A deaf Wellington man says he's furious after a woman apparently pretending to be deaf so she could try to sell sign-language cards, came into his work. Deaf Action New Zealand has laid a complaint with police after reports of people in Wellington and Auckland trying to sell the cards for $5 each.
It says the cards, which say 'sign language in the world deaf' and have pictures of the sign language alphabet, are not being sold by people with any affiliation to any deaf organisations or clubs. Speaking through an interpreter, Cameron Ross said one woman had come into his work, selling the cards.
He said he approached her, and it was quickly clear she did not know sign language - and that she was able to hear. "I said: 'Look, what you're doing is illegal and completely I disagree with what you're doing', and then she just disappeared basically. "She didn't respond to me in any way except for that first interaction when she said she was deaf, because she couldn't sign at all."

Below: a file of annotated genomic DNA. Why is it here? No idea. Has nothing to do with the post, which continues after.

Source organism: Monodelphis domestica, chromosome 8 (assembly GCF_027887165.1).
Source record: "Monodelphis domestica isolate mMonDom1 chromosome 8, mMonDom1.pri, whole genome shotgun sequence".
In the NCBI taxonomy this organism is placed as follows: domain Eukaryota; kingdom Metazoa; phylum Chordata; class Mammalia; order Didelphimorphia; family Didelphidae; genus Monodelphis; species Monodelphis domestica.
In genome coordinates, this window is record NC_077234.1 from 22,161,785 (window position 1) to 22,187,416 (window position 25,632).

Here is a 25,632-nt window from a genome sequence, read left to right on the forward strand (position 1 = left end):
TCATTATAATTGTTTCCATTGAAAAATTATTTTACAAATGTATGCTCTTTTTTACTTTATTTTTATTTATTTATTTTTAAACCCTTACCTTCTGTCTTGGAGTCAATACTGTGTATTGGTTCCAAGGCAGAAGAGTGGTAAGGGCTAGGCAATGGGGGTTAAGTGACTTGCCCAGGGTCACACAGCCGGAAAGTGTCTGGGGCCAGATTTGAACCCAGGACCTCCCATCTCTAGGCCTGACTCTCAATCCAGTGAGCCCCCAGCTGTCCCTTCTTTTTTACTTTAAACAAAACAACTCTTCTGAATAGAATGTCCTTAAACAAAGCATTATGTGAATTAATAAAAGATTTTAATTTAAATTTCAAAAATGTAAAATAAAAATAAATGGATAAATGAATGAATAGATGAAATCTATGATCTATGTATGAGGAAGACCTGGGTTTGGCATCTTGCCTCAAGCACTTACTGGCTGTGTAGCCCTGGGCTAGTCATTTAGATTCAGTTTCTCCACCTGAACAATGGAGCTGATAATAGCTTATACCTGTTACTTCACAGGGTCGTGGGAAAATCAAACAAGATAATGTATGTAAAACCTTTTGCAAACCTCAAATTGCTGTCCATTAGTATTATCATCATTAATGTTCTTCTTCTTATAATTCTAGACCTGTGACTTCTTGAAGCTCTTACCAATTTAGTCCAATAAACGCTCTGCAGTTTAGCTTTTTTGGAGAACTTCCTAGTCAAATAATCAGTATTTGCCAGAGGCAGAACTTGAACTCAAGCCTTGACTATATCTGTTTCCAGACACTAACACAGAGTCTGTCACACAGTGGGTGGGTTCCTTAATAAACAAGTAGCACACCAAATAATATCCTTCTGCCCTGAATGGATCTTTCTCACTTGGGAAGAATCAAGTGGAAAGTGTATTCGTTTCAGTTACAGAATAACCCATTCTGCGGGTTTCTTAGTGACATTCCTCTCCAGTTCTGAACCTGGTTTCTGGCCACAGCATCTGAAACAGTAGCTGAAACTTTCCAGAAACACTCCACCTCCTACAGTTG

It was not a good look for the deaf community, and could damage their reputation, and ability to fundraise, he said. Deaf Action's secretary Rachel Noble said a similar scam happened in the 1990s. Then, the Inland Revenue Department thought that people collecting money were from New Zealand deaf organisations and wanted tax from that income. People were going into shops and cafes asking for money, Ms Noble said.
The UK has these people too, most of them eastern European migrants who go from pub to pub selling key rings for £3 'to help deaf people'. ATR countered one of them with sign and the man ran out of the room. The problem is deaf people supporting charities and begging for funding themselves, this suggests to hearing someone asking them to contribute is valid. The answer is deaf people rejecting charity and thus making mainstream aware we aren't beggars in the first place. If we aren't 'charity cases' prove it.